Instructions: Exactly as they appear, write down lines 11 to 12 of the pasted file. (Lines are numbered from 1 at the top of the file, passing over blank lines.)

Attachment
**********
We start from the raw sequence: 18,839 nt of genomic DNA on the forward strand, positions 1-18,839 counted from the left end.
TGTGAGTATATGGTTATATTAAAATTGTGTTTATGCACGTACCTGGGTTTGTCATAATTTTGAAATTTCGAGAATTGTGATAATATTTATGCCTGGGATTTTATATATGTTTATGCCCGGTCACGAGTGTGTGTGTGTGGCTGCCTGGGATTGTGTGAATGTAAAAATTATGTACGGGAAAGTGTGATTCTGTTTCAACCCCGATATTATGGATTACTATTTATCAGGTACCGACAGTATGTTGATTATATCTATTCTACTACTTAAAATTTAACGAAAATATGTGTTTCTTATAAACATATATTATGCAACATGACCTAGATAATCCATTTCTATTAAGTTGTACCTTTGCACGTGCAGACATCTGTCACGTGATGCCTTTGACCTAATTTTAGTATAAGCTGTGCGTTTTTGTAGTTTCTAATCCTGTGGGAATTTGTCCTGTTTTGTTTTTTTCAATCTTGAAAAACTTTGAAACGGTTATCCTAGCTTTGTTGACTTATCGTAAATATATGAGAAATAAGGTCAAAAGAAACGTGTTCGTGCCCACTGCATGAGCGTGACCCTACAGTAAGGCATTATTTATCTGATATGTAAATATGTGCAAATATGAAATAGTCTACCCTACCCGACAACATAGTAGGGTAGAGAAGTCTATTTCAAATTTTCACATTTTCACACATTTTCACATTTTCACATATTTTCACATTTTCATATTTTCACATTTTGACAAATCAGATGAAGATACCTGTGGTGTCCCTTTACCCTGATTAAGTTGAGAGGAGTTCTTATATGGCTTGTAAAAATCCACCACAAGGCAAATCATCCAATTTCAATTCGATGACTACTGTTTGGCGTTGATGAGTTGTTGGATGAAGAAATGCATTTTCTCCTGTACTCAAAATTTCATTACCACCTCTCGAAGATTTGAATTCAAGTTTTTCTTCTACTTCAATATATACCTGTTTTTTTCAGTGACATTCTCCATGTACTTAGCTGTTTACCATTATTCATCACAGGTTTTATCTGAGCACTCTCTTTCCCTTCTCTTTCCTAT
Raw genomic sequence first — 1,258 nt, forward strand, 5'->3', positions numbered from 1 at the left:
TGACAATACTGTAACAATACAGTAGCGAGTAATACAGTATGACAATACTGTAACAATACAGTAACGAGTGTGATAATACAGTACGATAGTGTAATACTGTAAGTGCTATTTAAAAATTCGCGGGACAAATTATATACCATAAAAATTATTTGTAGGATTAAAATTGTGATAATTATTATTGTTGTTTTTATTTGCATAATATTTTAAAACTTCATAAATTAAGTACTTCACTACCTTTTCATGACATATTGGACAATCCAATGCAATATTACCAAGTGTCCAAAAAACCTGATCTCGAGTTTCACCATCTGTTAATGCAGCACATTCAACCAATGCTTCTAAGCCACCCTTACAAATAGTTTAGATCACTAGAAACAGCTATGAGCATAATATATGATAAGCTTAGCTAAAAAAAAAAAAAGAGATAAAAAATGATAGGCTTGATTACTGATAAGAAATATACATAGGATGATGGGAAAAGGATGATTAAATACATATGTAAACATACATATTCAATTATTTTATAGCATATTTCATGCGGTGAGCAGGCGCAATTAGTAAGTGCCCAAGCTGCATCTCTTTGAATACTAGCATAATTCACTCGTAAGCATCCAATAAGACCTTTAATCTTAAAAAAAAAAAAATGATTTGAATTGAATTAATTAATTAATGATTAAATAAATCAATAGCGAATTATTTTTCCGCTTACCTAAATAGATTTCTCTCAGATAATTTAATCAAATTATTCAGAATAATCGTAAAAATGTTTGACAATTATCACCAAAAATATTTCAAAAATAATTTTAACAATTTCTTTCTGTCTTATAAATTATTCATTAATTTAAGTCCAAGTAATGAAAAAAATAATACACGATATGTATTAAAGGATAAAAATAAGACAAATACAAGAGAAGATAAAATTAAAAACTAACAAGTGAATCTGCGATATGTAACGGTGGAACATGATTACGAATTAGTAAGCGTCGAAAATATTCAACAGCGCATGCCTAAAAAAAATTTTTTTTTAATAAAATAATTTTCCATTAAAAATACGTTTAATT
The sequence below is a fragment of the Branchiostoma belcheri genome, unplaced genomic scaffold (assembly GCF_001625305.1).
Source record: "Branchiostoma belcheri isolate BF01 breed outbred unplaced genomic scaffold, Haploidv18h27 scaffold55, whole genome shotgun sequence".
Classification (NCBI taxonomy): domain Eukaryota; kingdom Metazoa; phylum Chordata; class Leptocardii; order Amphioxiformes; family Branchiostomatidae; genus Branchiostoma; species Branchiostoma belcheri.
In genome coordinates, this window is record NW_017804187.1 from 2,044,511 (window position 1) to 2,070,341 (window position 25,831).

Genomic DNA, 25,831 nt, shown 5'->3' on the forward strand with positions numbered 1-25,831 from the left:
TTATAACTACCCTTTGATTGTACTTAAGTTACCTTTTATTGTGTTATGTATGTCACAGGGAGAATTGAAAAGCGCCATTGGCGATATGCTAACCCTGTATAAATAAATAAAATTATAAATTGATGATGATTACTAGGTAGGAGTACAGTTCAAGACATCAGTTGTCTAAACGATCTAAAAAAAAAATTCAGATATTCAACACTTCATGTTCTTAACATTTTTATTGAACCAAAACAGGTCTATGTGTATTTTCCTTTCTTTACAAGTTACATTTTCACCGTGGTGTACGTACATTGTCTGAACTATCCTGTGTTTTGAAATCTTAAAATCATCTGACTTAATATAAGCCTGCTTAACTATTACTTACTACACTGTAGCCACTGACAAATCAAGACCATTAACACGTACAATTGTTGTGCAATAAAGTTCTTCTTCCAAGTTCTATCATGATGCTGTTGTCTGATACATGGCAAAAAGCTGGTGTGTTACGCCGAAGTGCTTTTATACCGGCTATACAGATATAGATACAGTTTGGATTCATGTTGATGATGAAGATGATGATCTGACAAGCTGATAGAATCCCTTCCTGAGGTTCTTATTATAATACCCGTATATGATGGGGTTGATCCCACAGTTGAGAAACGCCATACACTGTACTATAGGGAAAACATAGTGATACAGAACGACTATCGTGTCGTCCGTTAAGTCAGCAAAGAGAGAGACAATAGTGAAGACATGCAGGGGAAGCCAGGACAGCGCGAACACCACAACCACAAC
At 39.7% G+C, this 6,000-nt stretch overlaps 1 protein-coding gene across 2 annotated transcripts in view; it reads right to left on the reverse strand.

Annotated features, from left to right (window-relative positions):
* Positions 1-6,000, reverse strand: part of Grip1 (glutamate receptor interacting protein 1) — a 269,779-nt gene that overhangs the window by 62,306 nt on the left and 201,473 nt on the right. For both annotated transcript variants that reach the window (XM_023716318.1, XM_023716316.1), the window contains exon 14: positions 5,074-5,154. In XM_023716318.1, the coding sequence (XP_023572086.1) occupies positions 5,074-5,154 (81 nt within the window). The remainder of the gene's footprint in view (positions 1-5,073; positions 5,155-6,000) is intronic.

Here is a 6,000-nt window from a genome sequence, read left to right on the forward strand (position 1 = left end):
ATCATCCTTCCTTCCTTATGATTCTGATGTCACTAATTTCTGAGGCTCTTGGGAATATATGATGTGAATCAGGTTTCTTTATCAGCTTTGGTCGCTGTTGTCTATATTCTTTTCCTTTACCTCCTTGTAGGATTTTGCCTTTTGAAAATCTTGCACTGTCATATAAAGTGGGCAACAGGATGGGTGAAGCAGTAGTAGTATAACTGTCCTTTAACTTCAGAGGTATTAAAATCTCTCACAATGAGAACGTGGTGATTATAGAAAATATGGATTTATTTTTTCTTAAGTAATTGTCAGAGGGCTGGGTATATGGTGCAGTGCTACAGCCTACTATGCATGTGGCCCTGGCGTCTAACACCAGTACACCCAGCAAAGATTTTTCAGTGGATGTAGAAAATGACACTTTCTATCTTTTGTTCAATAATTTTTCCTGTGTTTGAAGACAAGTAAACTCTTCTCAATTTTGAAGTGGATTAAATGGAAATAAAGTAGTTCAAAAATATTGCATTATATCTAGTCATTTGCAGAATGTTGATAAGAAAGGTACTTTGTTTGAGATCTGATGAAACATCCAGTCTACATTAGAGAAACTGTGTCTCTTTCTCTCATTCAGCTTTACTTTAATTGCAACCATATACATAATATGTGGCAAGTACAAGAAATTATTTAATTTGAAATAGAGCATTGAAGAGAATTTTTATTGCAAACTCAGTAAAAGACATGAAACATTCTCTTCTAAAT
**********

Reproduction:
At 39.7% G+C, this 6,000-nt stretch overlaps 1 protein-coding gene across 2 annotated transcripts in view; it reads right to left on the reverse strand.

Annotated features, from left to right (window-relative positions):